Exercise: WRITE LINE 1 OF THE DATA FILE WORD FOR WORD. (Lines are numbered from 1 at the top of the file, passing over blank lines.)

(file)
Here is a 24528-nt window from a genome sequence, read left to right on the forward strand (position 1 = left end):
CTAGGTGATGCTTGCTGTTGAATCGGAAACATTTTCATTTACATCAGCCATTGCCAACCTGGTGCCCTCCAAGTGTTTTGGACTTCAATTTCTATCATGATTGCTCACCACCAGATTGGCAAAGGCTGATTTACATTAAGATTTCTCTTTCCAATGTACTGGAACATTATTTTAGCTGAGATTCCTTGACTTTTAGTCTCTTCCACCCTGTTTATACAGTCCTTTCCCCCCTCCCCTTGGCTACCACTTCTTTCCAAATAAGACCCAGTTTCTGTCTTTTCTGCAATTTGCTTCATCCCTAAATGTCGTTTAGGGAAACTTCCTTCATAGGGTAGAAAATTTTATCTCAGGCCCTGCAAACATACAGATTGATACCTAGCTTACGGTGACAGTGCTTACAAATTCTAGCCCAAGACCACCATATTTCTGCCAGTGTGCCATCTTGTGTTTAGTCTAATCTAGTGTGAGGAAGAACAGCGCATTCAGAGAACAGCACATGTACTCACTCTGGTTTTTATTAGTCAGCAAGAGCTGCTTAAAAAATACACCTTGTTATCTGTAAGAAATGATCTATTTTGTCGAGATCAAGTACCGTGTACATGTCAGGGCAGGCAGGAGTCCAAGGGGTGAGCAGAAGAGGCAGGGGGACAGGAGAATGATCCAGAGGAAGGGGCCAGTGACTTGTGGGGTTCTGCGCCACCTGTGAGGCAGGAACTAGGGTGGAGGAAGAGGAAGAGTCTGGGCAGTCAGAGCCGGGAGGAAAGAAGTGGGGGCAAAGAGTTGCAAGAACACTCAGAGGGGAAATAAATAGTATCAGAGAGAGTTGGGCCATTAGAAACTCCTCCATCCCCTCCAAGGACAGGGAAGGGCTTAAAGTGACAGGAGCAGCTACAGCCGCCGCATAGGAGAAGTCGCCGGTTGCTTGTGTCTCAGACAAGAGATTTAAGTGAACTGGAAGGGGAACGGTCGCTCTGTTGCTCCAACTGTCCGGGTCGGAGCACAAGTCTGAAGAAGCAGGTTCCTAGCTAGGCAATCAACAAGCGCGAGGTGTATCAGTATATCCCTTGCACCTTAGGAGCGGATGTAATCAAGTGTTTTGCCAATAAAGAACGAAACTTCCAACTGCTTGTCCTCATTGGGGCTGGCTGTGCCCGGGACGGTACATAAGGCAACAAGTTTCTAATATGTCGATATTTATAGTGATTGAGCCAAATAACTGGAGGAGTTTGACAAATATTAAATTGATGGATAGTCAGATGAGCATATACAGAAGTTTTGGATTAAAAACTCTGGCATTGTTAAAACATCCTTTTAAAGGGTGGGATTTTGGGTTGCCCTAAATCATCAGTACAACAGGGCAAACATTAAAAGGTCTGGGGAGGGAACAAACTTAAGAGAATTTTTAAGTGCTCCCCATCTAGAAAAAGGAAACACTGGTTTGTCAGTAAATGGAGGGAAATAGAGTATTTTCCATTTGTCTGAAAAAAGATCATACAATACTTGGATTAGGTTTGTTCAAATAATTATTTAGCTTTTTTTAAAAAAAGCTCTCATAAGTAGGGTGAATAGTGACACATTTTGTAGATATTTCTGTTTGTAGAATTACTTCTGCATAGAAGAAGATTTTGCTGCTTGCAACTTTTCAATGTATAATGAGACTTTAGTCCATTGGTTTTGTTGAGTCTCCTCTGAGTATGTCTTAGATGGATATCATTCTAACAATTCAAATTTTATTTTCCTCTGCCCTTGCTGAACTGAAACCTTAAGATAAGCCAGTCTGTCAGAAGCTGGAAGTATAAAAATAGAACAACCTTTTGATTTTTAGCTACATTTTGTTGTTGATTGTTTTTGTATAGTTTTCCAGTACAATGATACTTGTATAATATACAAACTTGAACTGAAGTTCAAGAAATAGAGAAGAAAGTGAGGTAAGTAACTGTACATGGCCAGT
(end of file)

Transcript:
Here is a 24528-nt window from a genome sequence, read left to right on the forward strand (position 1 = left end):